Article

Increases in noninjection methamphetamine use in men who have sex with men, men who do not have sex with men, and Latino men diagnosed with AIDS in Los Angeles County, 2000 through 2004.

JAIDS Journal of Acquired Immune Deficiency Syndromes (Impact Factor: 4.39). 09/2007; 45(5):601-3. DOI: 10.1097/QAI.0b013e318093deca
Source: PubMed
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    ABSTRACT: Demographic and behavioral factors associated with methamphetamine use are presented for 455 men who have sex with men (MSM) and 228 non-MSM diagnosed with AIDS in Los Angeles County (LAC) from 2000 to 2004, as there are limited population-based data for these subgroups. Lifetime methamphetamine use was 35% for MSM, 14% for non-MSM, 50% for white MSM, and 35% for black MSM. Methamphetamine use in the previous 12months among MSM (11%) and non-MSM (0.4%) was less than lifetime use. Compared to MSM with no history of methamphetamine use in a multivariate analysis, MSM methamphetamine users were more likely to be non-Latino (white or black) (OR=2.8, 95% CI: 1.6, 4.9) compared to Latino and reported ≥10 sexual partners in the previous 12months (OR=3.1, 95% CI: 1.7, 5.6). These data indicate that methamphetamine has been widely used by both MSM and non-MSM with AIDS in LAC and that lifetime use is associated with sexual risk behaviors among MSM.
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    ABSTRACT: Latina women represent nearly half of all females diagnosed with AIDS in Los Angeles County, yet little is known about their risk behaviors compared to women of other race/ethnicities. Compared to white and African American women with AIDS, Latinas with AIDS had fewer lifetime male sexual partners (P<.0001); reported fewer sexually transmitted diseases (OR=0.24; 95% CI: 0.1, 0.5); were less likely to trade sex for drugs/money (OR=0.18; 95% CI: 0.07, 0.5); and were less likely to report exposure to HIV via injection drug use (OR=0.3; 95% CI: 0.09, 0.99). Latinas were also more likely to be single mothers (OR=3.02; 95% CI: 1.4, 6.4); less likely to receive public assistance (OR=0.33; 95% CI: 0.16, 0.70); were less likely to have completed high-school (OR=0.11; 95% CI: .04, .31) and were more likely to never have had health insurance (OR=2.44; 95% CI: 1.15, 5.18). The data demonstrate low-risk behaviors for Latinas and underscores the challenge of delivering effective HIV prevention to women without traditional risk profiles. KeywordsWomen-Latinas-Acquired Immunodeficiency Syndrome-Sex behavior-Drug usage-Risk factors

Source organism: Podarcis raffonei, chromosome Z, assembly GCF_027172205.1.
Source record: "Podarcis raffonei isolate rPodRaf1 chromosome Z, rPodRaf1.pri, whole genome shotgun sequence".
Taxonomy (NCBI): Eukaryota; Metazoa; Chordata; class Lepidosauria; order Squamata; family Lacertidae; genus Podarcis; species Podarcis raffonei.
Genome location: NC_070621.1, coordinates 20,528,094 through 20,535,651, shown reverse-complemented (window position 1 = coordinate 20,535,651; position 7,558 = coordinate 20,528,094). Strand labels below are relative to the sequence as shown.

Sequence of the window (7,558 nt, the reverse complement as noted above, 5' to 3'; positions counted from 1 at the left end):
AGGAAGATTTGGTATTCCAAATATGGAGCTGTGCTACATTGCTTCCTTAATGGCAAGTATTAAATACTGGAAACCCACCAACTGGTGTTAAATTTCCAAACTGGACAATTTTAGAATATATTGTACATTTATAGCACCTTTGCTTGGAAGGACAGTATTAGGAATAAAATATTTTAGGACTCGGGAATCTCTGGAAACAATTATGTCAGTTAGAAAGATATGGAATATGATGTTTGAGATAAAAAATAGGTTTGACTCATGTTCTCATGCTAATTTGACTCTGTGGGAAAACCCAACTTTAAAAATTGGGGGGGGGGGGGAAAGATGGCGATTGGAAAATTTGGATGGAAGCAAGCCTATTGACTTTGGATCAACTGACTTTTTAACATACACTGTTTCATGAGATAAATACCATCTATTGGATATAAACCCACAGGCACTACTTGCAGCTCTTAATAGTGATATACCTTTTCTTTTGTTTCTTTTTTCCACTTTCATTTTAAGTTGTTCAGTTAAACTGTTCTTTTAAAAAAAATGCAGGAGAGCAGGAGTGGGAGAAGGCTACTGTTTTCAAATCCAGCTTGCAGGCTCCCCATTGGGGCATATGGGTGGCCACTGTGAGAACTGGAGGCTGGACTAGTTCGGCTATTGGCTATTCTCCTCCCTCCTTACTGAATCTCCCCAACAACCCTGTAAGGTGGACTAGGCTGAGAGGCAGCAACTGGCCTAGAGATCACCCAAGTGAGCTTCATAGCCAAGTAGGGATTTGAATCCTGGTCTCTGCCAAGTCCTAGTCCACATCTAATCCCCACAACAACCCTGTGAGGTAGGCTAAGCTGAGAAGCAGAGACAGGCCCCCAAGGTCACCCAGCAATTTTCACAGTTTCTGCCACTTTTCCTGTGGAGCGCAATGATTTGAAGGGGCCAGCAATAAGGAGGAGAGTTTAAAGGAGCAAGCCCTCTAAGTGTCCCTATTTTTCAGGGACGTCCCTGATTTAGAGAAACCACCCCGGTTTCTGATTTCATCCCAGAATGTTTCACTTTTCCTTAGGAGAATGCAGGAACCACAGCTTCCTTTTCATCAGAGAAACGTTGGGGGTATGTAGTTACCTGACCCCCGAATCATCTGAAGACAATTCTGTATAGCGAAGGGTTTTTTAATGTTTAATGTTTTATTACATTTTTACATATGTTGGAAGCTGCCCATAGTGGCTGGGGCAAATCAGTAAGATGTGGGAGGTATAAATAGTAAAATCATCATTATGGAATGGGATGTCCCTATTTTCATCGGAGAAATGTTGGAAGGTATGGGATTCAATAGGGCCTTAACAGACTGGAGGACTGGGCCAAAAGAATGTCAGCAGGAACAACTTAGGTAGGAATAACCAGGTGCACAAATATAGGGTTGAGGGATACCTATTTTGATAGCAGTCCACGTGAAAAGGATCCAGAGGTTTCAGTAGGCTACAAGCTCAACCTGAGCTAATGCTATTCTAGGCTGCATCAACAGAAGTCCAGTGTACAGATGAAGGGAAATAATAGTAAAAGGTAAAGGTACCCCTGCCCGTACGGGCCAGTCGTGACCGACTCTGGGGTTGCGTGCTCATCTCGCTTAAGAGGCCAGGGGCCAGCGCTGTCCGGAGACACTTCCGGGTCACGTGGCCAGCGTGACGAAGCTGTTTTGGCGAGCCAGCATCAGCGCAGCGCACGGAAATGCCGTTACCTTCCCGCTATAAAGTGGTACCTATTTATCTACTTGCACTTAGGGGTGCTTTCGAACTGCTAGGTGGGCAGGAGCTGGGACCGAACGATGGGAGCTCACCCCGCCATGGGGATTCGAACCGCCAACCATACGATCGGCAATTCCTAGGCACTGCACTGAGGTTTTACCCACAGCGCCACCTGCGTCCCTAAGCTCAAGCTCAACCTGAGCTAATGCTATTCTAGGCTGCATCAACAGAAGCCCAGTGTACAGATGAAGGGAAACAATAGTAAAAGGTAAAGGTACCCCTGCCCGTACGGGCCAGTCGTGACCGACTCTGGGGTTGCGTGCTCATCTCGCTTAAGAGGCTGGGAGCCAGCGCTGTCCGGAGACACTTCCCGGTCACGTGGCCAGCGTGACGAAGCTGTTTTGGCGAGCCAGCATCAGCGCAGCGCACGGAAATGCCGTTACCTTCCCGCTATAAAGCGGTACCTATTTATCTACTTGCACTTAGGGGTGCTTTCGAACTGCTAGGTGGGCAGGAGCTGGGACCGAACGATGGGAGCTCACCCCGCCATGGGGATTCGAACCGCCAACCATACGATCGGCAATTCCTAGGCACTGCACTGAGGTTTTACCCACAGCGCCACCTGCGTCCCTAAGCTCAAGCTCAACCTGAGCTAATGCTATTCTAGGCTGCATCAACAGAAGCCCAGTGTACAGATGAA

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    ABSTRACT: Methamphetamine and cocaine use have been associated with a vulnerability to HIV infection among men who have sex with men and among men who have sex with women but not specifically among Mexican migrants in the United States. The California-Mexico Epidemiological Surveillance Pilot was a venue-based targeted survey of male and female Mexican migrants living in rural and urban areas in California. Among men (n = 985), the percentage of methamphetamine/cocaine use in the past year was 21% overall, 20% in male work venues, 19% in community venues, and 25% in high-risk behavior venues. Among women, 17% reported methamphetamine/cocaine use in high-risk behavior venues. Among men, methamphetamine/cocaine use was significantly associated with age less than 35 years, having multiple sex partners, depressive symptoms, alcohol use, sexually transmitted infections (including HIV), and higher acculturation. Prevention interventions in this population should be targeted to specific migrant sites and should address alcohol, methamphetamine, and cocaine use in the context of underlying psychosocial and environmental factors.
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